If you’re gifted at working with people of all ages and abilities, you may be able to elicit Pilates transformations that span generations.
Linda Pimentel, owner of Origins of Inner Strength Inc., in Mesquite, Texas, has made Pilates transformations a family affair. She frequently works with families, couples and mother-daughter teams. “I usually work individually at first, to establish boundaries,” she says. “For example, the mother needs to know that during our sessions she isn’t in charge, and the daughter doesn’t get to show off in front of mom.”
The Webb family is a unique story of triple transformation. Shannon Webb, 58, began Pilates to counteract the effects of a rare form of muscular dystrophy called Charcot-Marie-Tooth disease (CMT), a group of hereditary neurological disorders that affect the nerves around the brain and spine. Her husband, Don, a marathon runner, began Pilates when he couldn’t recover from a running injury. Their daughter, Olivia, also needed help with facing challenges related to CMT.
Preserving Quality of Life
“When Shannon came to me, she could barely walk for 20 minutes—now she can walk for 3 1/2 hours,” says Linda. “Stability was the primary thing for her, because of the neuropathy in her feet. She needed to learn to function from her thighs and core, and to know that if she lost her balance, those muscles would secure her.” Pilates has allowed Shannon to live without a wheelchair, walker or cane. Linda works with Shannon two to three times a week, including via Skype when she travels.
“CMT causes my muscles to atrophy from the farthest extremities toward the core of my body,” explains Shannon. “It typically affects the legs most noticeably. There is no cure, but I’ve had great role models among aunts, uncles and cousins who have this disease and haven’t let it get the best of them. It didn’t stop me from going to law school, marrying the man of my dreams and having a successful career. When I was 47, I dragged my left side because it was significantly weaker than my right side. My neurologist suggested Pilates. Ten years later, I have more muscle mass than I’ve ever had in my life. I’m pretty balanced between my right and left sides, which is phenomenal. I’ve kept my muscles lengthened instead of letting them atrophy. Falling is common with this disease, but I rarely fall.”
Shannon gardens almost every day—she has 100 rose bushes on 8 acres—and she can maneuver cobblestone streets on her regular visits to Prague. “I think there are people who don’t have my disease who can’t do what I do at my age! Pilates has given me the ability to maintain my quality of life. It didn’t happen overnight, but persistence paid off. Eventually I’ll be in a wheelchair, but I hope not until I’m 70; and when it happens, I’ll be prepared.”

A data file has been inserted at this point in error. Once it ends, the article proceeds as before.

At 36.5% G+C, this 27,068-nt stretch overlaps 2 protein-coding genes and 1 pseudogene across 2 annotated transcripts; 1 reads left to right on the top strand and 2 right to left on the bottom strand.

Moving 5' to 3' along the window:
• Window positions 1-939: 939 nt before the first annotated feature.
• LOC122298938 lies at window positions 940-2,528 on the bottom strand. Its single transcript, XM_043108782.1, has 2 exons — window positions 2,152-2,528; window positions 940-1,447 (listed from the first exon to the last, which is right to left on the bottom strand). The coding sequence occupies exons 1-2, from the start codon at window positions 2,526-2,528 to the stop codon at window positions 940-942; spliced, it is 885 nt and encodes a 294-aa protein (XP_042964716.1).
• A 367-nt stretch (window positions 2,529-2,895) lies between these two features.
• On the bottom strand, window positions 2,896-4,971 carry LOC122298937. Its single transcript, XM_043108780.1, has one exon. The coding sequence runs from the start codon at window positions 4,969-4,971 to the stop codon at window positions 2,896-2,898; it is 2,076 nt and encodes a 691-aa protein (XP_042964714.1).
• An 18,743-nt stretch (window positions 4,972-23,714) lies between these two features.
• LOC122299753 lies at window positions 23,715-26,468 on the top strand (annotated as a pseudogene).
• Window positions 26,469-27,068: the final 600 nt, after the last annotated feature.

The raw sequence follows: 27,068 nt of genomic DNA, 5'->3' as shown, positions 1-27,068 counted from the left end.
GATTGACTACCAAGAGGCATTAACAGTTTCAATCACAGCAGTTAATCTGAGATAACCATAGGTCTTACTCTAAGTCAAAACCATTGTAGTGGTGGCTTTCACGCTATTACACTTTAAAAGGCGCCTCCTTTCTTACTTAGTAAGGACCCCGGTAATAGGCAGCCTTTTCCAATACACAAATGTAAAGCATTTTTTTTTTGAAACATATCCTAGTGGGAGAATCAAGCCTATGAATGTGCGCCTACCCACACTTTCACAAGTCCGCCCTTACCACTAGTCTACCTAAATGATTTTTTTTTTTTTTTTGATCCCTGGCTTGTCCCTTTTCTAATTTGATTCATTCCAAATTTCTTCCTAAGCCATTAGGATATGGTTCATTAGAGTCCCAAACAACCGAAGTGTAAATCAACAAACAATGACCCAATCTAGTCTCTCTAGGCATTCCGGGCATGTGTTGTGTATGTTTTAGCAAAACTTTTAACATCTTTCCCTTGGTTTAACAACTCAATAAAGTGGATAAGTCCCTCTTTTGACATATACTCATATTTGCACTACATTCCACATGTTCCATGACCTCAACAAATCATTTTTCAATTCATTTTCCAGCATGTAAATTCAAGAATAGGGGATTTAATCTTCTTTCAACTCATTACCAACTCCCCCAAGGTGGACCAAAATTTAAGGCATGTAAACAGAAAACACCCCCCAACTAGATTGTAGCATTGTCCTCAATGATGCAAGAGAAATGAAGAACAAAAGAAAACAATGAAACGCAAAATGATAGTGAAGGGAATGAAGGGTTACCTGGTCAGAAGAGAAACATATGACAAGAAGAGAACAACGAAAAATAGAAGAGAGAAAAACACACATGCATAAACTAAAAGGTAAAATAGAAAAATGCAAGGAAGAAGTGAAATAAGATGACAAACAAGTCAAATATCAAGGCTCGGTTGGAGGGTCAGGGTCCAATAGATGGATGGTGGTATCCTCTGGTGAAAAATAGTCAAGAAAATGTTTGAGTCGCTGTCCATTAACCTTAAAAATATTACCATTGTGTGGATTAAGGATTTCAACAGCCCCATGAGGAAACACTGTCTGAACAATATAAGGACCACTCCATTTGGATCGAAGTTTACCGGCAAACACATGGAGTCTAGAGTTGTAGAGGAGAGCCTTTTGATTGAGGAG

Linda has demonstrated Pilates at the local CMT center. Says Shannon: “Pilates is a wonderful tool many people are not aware of. [Those of us with CMT] all go to neurologists, but they don’t all know about Pilates, as my neurologist did.”
Help With Running
Don is a seasoned marathon runner who tore a deep gluteal muscle while running in the dark. He tried working with a trainer in the gym for over 6 months but got no results. When Shannon suggested he try Pilates, he rapidly began to recover, and in less than a year he placed second and third in two race categories. Linda worked with him to strengthen and lengthen the deep muscles that were overlooked in his gym training.
“A lot of what you see in the gym trains surface muscles, but with Pilates we take it deeper,” says Linda. “We make the whole spine flexible and lengthen the muscles. We train the body to be functional and prepared. All the abdominals are trained as stabilizers and as movers. We don’t just train for power and strength; we train for the loss of it.”
“At the Oklahoma City Marathon I set a new personal best record,” says Don, “and I qualified for the next Boston Marathon. I’m going to continue Pilates as part of my training. In fact, if I had been doing Pilates, I probably wouldn’t have injured myself in the first place.”
A Positive Outlook
Olivia, 24, has a bubbly voice and a positive outlook that has prompted friends to call her “sunshine and rainbows.” Many people don’t realize that she also has CMT. Until she was 14, she walked on her tiptoes because of the disease; then she had foot surgery to implant bolts in her feet. “My high school had four staircases, and I literally fell down the stairs every single day,” she recalls. At the urging of her mother, Olivia began Pilates in her senior year of high school. “I’ll never forget when I was able to tell Linda that I had gone my first whole week without falling at school. The next milestone was when I could go down the stairs without clinging to the rail. It was extraordinary.”
When Olivia went on to college in London, New York City and the Czech Republic, Linda continued to work with her over Skype. Today Olivia lives on the third floor of a building that has only stairs—no elevator. Recently she lived her dream of trekking up the mountains to historic Machu Picchu, in Peru. “Thanks to Pilates I recovered in ways I never thought I would,” she says. “I now believe there’s a type of fitness for every person, no matter what your ability or condition—you just have to find the right one. And it isn’t just about the exercise; it’s about having an instructor who cares about you, and whom you trust.”
Do you have client transformations to share with other instructors? We look forward to hearing from you!